We've all done it
You get an emergency email from your boss and have to immediately drop everything you're doing to solve his problem. You listen to what's wrong and make all the necessary changes, test it, and then you're ready to commit, only you're on
feature/awesome-new-stuff and forgot to checkout
develop before you made your changes. ****.
All is not lost1
Pre-git, I have no idea how I would have fixed this. Separating your fixes with your feature changes would probably have been done by hand, and taken ages.
However thanks to git we can simply checkout the correct branch, and and our untracked changes will move with us.
If you've not committed yet
First, make sure all of your feature changes are committed to the correct branch (but not the fixes you want to move!), then:
git checkout <branch>
Be sure to replace
<branch> with the name of the branch you actually want to commit to.
If you've already committed the changes
If you've already committed your changes, you need to do a SOFT reset. A soft reset will put your changes back into the index, instead of destroying them like a HARD reset would:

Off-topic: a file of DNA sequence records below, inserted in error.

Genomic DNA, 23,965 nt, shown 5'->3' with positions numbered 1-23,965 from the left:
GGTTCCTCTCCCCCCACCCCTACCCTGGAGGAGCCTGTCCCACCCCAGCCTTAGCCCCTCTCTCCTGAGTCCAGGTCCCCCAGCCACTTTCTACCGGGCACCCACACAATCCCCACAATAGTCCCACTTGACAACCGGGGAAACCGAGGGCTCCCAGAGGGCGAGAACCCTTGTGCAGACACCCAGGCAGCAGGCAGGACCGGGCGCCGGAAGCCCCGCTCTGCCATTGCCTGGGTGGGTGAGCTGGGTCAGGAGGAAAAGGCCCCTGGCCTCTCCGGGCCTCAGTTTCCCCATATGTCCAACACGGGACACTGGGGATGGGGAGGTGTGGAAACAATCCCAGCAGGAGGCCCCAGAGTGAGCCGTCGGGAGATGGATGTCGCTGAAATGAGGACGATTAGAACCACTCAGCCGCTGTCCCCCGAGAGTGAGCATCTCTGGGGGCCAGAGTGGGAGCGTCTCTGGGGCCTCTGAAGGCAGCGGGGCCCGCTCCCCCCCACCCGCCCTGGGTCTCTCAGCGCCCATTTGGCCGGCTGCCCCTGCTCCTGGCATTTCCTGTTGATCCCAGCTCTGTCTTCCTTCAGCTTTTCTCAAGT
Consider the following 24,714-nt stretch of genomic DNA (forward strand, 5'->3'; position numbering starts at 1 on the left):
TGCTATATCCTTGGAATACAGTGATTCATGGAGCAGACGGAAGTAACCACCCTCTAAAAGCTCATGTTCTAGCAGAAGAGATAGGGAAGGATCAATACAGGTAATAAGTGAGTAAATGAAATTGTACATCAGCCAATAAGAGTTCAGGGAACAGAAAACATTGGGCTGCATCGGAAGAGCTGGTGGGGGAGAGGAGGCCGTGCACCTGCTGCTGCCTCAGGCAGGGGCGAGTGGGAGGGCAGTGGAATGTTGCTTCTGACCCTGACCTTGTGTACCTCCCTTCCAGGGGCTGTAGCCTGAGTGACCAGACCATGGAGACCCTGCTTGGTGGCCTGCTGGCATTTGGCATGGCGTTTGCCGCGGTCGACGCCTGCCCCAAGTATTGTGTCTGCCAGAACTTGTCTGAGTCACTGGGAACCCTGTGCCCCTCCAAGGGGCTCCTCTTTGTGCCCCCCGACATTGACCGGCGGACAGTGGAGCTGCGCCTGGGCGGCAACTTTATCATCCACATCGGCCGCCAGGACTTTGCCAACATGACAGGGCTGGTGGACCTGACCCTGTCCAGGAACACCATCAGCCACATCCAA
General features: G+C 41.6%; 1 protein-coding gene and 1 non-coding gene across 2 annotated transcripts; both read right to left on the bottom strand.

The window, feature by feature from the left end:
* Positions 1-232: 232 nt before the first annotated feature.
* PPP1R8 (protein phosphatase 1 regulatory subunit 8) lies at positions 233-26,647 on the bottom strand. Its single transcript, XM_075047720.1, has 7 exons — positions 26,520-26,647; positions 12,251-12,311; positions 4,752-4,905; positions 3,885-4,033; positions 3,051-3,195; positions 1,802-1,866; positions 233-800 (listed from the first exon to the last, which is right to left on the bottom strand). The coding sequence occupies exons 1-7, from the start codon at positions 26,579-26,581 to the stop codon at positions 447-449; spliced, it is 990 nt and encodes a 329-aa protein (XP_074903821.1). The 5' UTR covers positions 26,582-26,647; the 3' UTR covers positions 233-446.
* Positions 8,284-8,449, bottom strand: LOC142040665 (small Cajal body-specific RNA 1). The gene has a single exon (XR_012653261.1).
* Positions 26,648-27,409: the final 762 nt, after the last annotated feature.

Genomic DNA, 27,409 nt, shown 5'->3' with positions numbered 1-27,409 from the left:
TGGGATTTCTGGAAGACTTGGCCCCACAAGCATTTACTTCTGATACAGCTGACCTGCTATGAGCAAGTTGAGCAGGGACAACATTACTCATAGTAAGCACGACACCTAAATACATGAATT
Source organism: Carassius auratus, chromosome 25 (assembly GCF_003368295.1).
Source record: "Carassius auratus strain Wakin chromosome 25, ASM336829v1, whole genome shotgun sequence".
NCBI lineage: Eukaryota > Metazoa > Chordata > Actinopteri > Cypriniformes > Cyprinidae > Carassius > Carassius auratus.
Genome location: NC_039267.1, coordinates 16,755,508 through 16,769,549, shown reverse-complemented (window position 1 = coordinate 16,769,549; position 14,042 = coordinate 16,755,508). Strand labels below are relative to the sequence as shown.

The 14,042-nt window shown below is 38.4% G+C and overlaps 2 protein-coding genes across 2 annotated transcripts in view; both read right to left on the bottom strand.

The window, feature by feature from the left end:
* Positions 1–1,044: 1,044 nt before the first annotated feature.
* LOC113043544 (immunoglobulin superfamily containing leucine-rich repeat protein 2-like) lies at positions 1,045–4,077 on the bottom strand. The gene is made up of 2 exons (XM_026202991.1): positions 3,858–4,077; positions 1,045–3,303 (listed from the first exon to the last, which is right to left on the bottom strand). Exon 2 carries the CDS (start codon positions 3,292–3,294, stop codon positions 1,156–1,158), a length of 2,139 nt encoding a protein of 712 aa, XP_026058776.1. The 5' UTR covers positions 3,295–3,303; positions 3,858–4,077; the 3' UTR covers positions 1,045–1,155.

git reset --soft HEAD^
A quick note here, the ^ is the number of commits to roll-back, so if you wanted to go back 2 commits, you'd use:
git reset --soft HEAD^^
and for 3 commits
git reset --soft HEAD^^^
and so on... then you can run the checkout command above.
If there is a conflict between the two branches
If the changes you want to move will conflict with something on the branch you're moving to git will simply refuse to checkout the new branch. In this instance you want to use the stash-checkout-pop command like so:
git stash && git checkout <branch> && git stash pop
This will stash the changes so you have nothing to move, then checkout the new branch (as with nothing to move there can be no conflicts), and finally pop the stashed changes into the new branch ready for committing.
Unless you've made changes in the same files as your fixes, you'll have to find another way, sorry! ↩